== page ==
During the election campaign, AKP formed new political coalitions based on opposition to gender equality. As a condition of their entering into a political coalition, the Islamist parties, YRP and HÜDA-PAR, pressured AKP to adopt a hardliner position on gender-sensitive policies. Opposing a broad spectrum of gender-sensitive policy perspectives in force, they specifically demanded the annulment of Law No. 6284 to Protect the Family and Prevent Violence Against Women and targeted the protective and preventive clauses of this law, stating that the barring penalties imposed on perpetrators violated men’s honour and dignity and disrupted family unity. Moreover, they campaigned for new anti-equality policy frames, aiming to normalize and legalize underage marriage. Further demands that these reactionary actors articulated included the closing down of LGBTI+ associations and the introduction of an Islamist and gender-segregated education system.

Feminist activists warned that this anti-gender policy perspective and its systematic attacks on Law No. 6284 to annul it could bring about a domino effect, further feeding into extremist demands to restrict and erode other rights such as abortion and alimony rights. On the other hand, LGBTI+ activists and associations were alarmed about the rising anti-LGBTI+ hate speech of the ruling bloc and its election promise to wage war on the LGBTI+ community, and declared their determination to resist state homophobia.

During the election campaign, AKP performed a series of articulated hatred, fear, disgust, and dehumanization discourses regarding LGBTI+ and queer identities and communities. This homophobic discourse not only framed LGBTI+ people as “perverse, criminal and alien” but also expanded this framing by translating “LGBT” into a general category of “enemy”. Accordingly, any oppositional project incorporating “gender ideology” and “LGBT” was stigmatized as “enemy of the nation” that was guilty of disintegrating the “national moral fabric” and thus needed to be denigrated. In various election rallies, President Erdoğan and many other AKP officials utilized the category of “LGBT” as a tool of a smear campaign to defame the oppositional political figures and place them in the generic category of “enemy”. “We are against the LGBT… Family is sacred to us – a strong family means a strong nation”, Erdoğan said in an election rally near the Black Sea. He made similar statements many times throughout the election process and accused all opposition parties of being “LGBT”. This anti-LGBTI+ rhetoric should be understood as a constitutive part of the growing discursive field in Turkey, where gender is increasingly securitized and turned into an ideological and tactical tool to perpetuate the populist juxtapositions of the in-group (religio-conservative, nationalist, pro-AKP) and out-group identities (feminists, LGBTI+ people and oppositional actors who may or may not support “gender ideology”).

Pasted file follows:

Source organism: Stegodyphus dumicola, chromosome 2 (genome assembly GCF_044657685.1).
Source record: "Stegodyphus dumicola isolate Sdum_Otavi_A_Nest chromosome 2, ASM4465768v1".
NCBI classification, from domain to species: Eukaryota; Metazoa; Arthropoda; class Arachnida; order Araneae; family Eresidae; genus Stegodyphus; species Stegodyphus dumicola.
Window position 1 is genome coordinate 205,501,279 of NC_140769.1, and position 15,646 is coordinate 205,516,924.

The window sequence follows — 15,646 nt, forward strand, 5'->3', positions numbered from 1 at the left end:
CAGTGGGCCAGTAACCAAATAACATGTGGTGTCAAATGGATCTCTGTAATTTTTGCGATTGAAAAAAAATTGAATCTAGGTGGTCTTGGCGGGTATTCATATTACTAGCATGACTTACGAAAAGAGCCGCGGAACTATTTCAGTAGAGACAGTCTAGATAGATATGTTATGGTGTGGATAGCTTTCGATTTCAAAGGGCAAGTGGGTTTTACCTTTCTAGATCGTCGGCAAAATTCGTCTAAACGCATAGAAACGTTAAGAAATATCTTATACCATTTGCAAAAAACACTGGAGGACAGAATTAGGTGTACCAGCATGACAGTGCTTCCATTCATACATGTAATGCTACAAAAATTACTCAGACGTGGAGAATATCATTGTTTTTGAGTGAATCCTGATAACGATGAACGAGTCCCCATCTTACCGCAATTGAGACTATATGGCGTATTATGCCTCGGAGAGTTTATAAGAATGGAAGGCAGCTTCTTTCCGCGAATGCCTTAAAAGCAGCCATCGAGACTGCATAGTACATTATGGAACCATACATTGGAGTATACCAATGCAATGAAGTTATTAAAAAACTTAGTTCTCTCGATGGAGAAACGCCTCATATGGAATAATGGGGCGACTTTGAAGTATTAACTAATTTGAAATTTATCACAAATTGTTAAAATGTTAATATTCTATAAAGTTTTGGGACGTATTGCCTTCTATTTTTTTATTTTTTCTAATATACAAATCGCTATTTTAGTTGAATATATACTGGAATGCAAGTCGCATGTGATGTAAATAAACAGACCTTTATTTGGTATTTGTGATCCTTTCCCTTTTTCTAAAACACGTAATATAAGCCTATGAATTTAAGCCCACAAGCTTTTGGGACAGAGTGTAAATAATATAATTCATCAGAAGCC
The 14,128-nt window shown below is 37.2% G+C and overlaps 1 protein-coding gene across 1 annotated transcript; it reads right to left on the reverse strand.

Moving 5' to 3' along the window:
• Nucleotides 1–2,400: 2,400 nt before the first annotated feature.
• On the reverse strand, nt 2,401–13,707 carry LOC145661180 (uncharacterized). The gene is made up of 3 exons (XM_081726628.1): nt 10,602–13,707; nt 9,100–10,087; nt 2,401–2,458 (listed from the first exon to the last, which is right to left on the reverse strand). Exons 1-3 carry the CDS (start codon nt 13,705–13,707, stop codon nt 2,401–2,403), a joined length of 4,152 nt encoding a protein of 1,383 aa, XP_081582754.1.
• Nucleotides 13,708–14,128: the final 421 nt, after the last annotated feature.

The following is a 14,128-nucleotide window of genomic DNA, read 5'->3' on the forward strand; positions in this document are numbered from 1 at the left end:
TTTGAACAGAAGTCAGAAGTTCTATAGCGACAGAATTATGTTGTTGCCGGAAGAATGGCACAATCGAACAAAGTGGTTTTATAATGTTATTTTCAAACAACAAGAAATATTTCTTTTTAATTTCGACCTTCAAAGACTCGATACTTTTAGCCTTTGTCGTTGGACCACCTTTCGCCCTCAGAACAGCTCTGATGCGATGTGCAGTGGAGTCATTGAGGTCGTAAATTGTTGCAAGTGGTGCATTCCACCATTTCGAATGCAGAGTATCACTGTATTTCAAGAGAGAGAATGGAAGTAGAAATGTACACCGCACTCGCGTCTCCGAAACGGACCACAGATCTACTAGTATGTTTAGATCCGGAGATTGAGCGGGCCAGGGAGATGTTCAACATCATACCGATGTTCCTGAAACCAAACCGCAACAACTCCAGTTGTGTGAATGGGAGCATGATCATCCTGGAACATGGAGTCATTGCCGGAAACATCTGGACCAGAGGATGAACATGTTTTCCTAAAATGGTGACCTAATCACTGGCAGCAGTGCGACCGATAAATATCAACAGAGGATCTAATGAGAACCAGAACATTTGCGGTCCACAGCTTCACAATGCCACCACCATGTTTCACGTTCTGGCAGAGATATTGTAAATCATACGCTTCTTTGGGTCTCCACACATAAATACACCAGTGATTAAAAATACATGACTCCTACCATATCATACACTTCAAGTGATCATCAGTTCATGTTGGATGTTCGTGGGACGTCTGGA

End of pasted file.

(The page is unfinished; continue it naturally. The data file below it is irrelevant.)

Looking at this mainstreaming of anti-gender ideology and policy vision in the current political conjuncture, we can clearly say that in the upcoming period we may expect an unprecedented institutionalization of anti-gender politics in Turkey and a further backsliding in gender policy. The coupling of democratic backsliding and anti-gender politics in AKP’s new term may result in the annulment of gender-sensitive policies in force (Law No. 6284, women’s alimony rights), preparation of the ground for new anti-equality policy frames (e.g. legalizing underage marriage), and the introduction of constitutional amendments to further suppress LGBTI+ rights.